What would Picasso do?

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“Do not let praise or criticism get to you. It’s a weakness to get caught up in either one.”
John Wooden

I am faced with a difficult challenge in the coming weeks. Each summer, our gallery hosts a juried show that offers a solo exhibition or group exhibition to selected artists. Most juried shows, are by nature, an eclectic blend of a juror’s vision. By definition, this show is a subjective and singular vision, based on my personal tastes and aesthetic. So little research has been done in the area of developing a sense of taste, a style, an aesthetic preference. Mostly, we assume this is a result of our collective visual experiences. Our eye becomes trained to like that to which we have been exposed and our brains are programmed to respond to familiarity. Training in art history and looking at contemporary art, in combination with our life experiences and associations, slowly start to develop our sensibility and mold our vision.

In selecting an exhibition, I let my instincts guide me. As difficult as it is to judge work from a computer monitor, I review each image in the same way I look at actual art. There is no way I can define what I am looking for. Style, composition, content, artistic integrity all play a role, naturally. But, in each case I am looking for the artwork to speak to me, to reach out to me in some way, to touch my inner spirit or stimulate my intellect. It is only in this way that I can define what becomes a unifying theme of an exhibition. Each piece that is selected, regardless of media, must touch me in some unique way–spiritual or cerebral. But, that’s not all. Jurors look for a lot of different things when putting a show together. Although the quality of the art and the impact it has on a particular juror is what constitutes art that makes “the first cut,” there are a number of other complicated factors that artists are usually unaware of. If you haven’t already done so, please take a moment to read “Pick Me, Pick Me: Tips for Getting Your Work into Juried Shows.” Often times, the consideration of how a show will “hang together” becomes more important than an individual jurors feelings about a particular piece. Painfully, I often have to omit pieces I genuinely love. In other cases, size or media restrictions eliminate pieces that otherwise would have been chosen. The venue, laying out the show in my mind, and how pieces interact with one another, are all important considerations. In the end, there is no way to predict how or why a juror picks specific pieces. Regardless, for the artists that get eliminated, it is usually a devastating experience. You start to question, “Did I pick the right work?” “Was the photograph of my work as good as it could have been?” “Did the juror spend enough time looking?” “Maybe I’m just not any good.” But, part of being a mature artist, is accepting the responsibility of putting yourself in a vulnerable position. You have an obligation, not only to yourself, but to your work, to “get it out there.” Ultimately, as trite as it sounds, the most important thing is that you tried. Another ArtAdvice.com article, “Understanding Rejection,” may help shed more light on this complicated emotion.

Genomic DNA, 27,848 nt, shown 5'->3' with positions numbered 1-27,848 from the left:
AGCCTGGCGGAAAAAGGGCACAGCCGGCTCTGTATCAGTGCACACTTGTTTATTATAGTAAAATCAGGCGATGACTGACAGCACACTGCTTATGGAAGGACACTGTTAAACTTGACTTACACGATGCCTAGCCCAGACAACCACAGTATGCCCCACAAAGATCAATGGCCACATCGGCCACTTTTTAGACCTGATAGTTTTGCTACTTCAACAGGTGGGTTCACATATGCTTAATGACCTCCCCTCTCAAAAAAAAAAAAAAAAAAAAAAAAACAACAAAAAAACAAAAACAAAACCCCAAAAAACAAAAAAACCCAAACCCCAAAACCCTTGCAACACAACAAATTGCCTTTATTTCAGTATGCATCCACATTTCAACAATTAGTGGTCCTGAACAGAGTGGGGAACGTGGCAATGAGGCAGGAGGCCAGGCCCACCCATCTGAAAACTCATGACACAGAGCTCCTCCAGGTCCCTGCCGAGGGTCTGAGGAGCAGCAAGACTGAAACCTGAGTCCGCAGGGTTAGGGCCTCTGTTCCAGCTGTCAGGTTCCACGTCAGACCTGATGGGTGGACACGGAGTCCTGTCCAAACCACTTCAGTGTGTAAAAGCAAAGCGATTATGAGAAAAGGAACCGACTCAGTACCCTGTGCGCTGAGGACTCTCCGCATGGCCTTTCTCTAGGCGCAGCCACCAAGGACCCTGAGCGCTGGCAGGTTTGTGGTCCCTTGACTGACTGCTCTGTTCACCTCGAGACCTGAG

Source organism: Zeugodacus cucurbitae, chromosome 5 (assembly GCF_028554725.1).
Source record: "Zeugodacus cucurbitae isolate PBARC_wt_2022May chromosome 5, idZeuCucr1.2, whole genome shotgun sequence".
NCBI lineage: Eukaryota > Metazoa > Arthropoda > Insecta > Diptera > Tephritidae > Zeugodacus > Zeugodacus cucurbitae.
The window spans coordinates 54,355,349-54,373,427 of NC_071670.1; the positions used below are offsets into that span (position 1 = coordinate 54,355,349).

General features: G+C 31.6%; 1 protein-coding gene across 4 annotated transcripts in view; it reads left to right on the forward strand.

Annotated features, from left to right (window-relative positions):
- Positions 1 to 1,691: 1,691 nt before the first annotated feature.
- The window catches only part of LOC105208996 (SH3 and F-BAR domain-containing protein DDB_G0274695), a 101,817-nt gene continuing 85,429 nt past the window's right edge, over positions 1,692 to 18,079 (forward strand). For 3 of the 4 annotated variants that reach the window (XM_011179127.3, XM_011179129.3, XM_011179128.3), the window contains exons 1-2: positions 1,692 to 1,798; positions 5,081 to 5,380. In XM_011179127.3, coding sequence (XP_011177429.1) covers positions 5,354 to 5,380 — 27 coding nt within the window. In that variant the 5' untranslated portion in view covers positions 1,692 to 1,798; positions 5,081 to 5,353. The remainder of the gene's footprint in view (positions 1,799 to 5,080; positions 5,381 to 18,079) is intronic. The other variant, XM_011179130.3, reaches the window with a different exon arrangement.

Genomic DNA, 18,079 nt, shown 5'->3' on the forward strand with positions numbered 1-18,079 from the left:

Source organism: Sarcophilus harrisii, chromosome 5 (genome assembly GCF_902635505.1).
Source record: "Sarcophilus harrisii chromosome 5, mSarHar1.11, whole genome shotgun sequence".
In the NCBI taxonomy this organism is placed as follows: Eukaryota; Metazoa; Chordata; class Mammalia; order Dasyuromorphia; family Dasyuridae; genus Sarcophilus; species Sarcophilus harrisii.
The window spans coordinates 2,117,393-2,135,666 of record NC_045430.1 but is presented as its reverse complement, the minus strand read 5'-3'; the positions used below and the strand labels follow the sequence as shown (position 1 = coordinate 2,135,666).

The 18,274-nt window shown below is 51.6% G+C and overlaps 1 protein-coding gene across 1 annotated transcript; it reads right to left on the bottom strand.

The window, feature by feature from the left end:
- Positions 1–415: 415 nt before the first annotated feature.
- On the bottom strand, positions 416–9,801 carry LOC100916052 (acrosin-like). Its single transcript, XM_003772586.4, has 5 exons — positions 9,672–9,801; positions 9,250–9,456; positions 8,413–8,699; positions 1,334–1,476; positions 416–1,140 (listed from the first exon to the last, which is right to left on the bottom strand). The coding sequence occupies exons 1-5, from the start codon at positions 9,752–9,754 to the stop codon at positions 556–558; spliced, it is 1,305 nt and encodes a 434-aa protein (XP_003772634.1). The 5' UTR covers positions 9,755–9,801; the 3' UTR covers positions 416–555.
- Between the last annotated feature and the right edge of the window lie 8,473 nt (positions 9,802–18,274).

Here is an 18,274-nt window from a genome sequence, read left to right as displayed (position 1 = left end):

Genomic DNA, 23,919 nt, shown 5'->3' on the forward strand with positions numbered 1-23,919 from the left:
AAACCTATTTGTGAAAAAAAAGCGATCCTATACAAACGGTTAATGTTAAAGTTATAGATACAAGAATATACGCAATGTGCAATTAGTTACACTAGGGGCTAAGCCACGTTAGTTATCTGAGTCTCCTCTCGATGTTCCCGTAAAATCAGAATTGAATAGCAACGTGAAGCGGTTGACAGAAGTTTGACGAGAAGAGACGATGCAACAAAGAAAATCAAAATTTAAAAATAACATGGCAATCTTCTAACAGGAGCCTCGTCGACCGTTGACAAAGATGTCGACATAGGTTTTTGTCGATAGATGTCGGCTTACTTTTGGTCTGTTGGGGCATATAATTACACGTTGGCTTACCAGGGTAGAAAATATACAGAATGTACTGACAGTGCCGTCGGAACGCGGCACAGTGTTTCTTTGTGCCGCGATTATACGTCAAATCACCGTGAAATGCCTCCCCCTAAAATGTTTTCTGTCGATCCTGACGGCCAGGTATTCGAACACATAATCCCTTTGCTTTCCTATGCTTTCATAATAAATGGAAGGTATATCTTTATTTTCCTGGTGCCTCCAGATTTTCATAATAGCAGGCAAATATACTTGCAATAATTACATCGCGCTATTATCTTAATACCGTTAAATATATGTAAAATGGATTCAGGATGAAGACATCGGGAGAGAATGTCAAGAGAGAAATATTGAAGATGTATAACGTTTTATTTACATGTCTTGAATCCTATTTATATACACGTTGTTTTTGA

So, what now? Whether you’ve been rejected or you’ve been accepted, what exactly does that mean to you? Will it affect the way you look at your work? Will it change the way you approach you next piece? Does it change the way you think about yourself or your work? What would Picasso do? I think he wouldn’t care. He would go back into his studio, day after day, unaffected by either the criticism or the accolades. He would continue to do work on his terms…not looking for approval from critics, curators or collectors, nor giving much credence to praise. Remembering his only obligation is to himself and his work. By creating the best quality work you can, in the hopes that eventually, the people who most need to be touched by it, will find it. I believe that surrounding oneself with art, enriches our lives and nourishes our soul…I think Picasso would agree with me.